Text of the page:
As a business leader, you know the value that employee feedback can have for improved workflow and corporate expansion. While it may seem like you’ve won half the battle after creating a survey, you’ve only just begun.
The next step is getting people to participate in the survey that you’ve just created. The last thing you want is a meeting with employees on their phones, merely pretending to take a survey that you put tons of thought into. You want them to not only pay attention to your survey, but actually participate in it.
How do you do that? Some simple psychological tricks and tips will ensure you can not only have a higher participation rate but do so with minimal effort.
At MeetingPulse, we’re here to provide you with the tools and human resources for valuable surveys at your business meetings and events. Let’s have a look at some easy methods that will help get people to take your survey.
Related: Is Your Company a People Company?
1. Have Them Want To Take Your Survey
Creating a message that conveys that the audience is being heard or makes them feel special is a great way to get them to take your survey. By incorporating messages like “We want to know what you think” or “Please take out 10 minutes to fill out our survey”, you convey two important things.
First, you create a sense of requirement and necessity, and second, you provide the user with an estimate of the time it would take to finish the survey.
A message like this makes the audience feel valued and gives them a clear idea about how their opinion is beneficial to you. This is an especially important survey element for companies looking for employee feedback about workplace environment and productivity.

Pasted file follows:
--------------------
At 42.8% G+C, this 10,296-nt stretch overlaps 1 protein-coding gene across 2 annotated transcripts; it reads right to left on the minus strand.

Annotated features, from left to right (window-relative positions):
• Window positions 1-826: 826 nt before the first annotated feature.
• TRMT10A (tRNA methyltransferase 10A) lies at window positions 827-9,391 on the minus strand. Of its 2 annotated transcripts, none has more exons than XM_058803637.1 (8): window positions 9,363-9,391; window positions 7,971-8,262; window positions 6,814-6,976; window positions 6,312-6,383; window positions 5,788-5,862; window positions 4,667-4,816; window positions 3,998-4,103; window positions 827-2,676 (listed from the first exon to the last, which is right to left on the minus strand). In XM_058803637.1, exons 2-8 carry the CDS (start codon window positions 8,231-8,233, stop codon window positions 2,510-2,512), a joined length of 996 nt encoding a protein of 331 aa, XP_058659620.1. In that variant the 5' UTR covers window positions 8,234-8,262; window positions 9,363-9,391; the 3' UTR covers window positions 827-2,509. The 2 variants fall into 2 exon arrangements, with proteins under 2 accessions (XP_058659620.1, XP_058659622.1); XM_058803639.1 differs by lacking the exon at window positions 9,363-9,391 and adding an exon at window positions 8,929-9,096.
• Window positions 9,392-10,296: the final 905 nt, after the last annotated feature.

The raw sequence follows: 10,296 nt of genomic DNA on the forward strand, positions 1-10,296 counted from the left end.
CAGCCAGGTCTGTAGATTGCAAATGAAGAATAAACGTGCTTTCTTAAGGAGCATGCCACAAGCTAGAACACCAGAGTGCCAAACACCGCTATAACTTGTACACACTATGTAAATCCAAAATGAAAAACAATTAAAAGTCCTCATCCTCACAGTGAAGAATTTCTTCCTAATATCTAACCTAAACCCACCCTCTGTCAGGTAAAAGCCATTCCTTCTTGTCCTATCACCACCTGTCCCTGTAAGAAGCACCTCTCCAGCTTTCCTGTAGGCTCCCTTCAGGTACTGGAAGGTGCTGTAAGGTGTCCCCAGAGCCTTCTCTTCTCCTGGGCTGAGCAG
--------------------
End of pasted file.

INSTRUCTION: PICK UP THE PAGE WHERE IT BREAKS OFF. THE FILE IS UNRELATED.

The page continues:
2. Provide An Incentive
Incentives like money, reward or recognition motivate people to take action. The same can be applied while convincing someone to take a survey. Instead of taking them begrudgingly, they’ll open up their laptops enthusiastically. Even if there’s a promise of a small reward at the end of the survey, users are more likely to take it as they feel that it justifies spending their time on a survey.
To get people to take a survey, incentives can range from a tech upgrade to monetary benefits such as discounts or gift cards.
3. Keep It Short
Did you know that 45% of people don’t want to spend more than 5 minutes on a survey?
Keeping your survey short and the content precise will result in more participation and reduce the percentage of people leaving the survey midway. Curate questions that will result in maximum interest, relevance and serve the purpose of the survey.
4. Precision Is Key
What happens when your questions are wordy and too elaborate? Surveyors end up getting confused, and either end up selecting the inaccurate question or leaving the survey. The percentage of erroneous answers due to confusing questions is as high as 40%.
How do you solve this? By giving people “an out” early on ensures you aren’t wasting their time if the survey isn’t applicable to them. Not only does this give you more accurate data, but it also keeps the end goal of the survey intact.
A good “out” is including an option like “Never Used” or “Don’t Use” at the beginning of the survey.
Selecting the type of questions also plays an important role. 87% of people prefer answering multiple-choice questions over open-ended ones. Multiple-choice questions typically prove easier to process for data analysis, although it can be helpful to include a written feedback section at the end of the survey.